OUR SAVIOR: A SERVANT
12/20/2015 SCC Matthew 20:17-28
Jesus Christ describes himself as a servant.
(1) In Luke 22:27: For who is greater, the one who is at the table or the one who serves? Is it not the one who is at the table? But I am among you as one who serves.
Servant hood is the condition or state of being a servant to others, of ministry to others rather than the service of self. It means willingly giving of oneself to minister for and to others and to do whatever it takes to accomplish what is best for another.
In the context Jesus probes the contrast between how the gentiles exercise authority v 25, they lord it over people, but the apostles who will lead the church will not operate this way v 26. Leaders are to lead without any pretense of being more than they are. The commitment is not to power but to service. The commitment is not to separate from those who are ruled but to identify with them. The contrast to the world’s definition of leadership could not be greater. It is not found in the power to take or exercise control but in the ability to give and share.
Now Jesus proves this contrast with a further question: from the world’s perspective who is greater, the one who sits at the table (to eat, to be entertained, to be supplied) or the one who serves the table? Of course, the one receiving all of the meal is generally regarded as superior to the one who serves it. The anticipated answer is that the one who reclines is greater.
NB: But now Jesus contrasts this notion with his own example of service but I am among you as one who serves. This remark is designed to confront the disciples with a contrast and a choice. If Jesus is great and he does not live like the world according to its notions how should his followers live? The call is clear—lead by serving and do that like a household servant.
1. True servant leadership is characterized as giving without authority. This is true leadership not positions of leadership.
2. In every situation, no matter the rank or position the real leader will always be the one who does the most giving. So position oneself to be the giver—the servant waiting tables—rather then the receiver—the one benefitting from the service of servants.
3. In a marriage, family, a corporation, a church, among a group of friends fishing or walking, the leader will always be the ones doing the most giving.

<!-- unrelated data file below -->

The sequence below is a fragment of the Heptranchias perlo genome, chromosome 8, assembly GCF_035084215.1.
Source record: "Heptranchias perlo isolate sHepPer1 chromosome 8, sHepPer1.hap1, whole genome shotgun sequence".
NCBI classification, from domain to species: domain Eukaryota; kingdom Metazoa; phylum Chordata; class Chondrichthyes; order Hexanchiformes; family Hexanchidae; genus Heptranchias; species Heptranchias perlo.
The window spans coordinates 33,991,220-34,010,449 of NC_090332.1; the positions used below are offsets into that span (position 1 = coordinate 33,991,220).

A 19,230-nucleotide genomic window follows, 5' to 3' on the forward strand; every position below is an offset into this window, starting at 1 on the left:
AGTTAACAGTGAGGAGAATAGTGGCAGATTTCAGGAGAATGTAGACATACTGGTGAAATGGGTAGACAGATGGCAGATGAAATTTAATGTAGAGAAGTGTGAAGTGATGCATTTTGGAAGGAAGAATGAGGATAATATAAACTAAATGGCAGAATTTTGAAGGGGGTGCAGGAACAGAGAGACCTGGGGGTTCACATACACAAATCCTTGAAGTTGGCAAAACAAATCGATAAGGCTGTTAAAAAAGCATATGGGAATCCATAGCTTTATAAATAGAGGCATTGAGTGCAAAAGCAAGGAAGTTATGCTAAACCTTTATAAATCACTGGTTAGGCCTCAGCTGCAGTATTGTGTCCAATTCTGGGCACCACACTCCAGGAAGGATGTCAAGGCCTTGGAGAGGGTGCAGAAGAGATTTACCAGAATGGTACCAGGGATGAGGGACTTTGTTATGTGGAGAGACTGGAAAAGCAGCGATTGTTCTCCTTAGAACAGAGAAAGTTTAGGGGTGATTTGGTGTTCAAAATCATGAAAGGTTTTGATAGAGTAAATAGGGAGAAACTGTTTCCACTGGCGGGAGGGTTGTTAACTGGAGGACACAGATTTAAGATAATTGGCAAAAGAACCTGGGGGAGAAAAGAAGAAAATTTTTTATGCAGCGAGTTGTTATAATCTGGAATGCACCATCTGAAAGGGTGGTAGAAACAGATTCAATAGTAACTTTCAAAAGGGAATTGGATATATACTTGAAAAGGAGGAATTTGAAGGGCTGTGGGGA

(2) Matthew 20:28 and Mark 10:45: Just as the Son of Man did not come to be served, but to serve, and to give his life as a ransom for many.
The Setting 17-19:
Jesus has just given another and even more detailed prediction of His death and suffering v 17-19, which seems to have fallen on deaf ears. He says he will be handed over to the authorities and then be put to death. But then He will be raised the third day. Right on the heels of this revelation is two of His disciples jockeying for positions of honor and greatness for themselves in the coming Kingdom. Now the world’s way to greatness is neither effective nor adaptable to the Kingdom of God.
SPIRITUAL GREATNESS IS NOT BASED ON FAVORITISM 20-23
Probably John and James and their mother came to Jesus to ask to sit on His right and left in the kingdom. Jesus first asks James and John a question—Are you able to drink the cup I am going to drink? They said they were able. The cup was probably the same suffering that Christ would suffer. Christ said they would suffer like He will. James was the first apostle to be martyred Acts 12:2 and John was the last apostle to die exiled on the island of Patmos. But to sit on the right and left is not Christ’s to give. This decision is not based on favoritism or ambition but the Father’s sovereign choice—only for those it has been prepared for. They were anticipating a throne; instead He received a cross. They were anticipating sitting at his right and left; instead criminals were hung there.
PT: Everything happens according to the plan of God. Jesus answered that it would happen according to God’s plan. There are no accidents. You need a theology of circumstances, which are random chance events that we must actually manage. God utilizes these in such a way to transpire His plan for us.
SPIRITUAL GREATNESS IS NOT BASED ON SELFISH AMBITION 24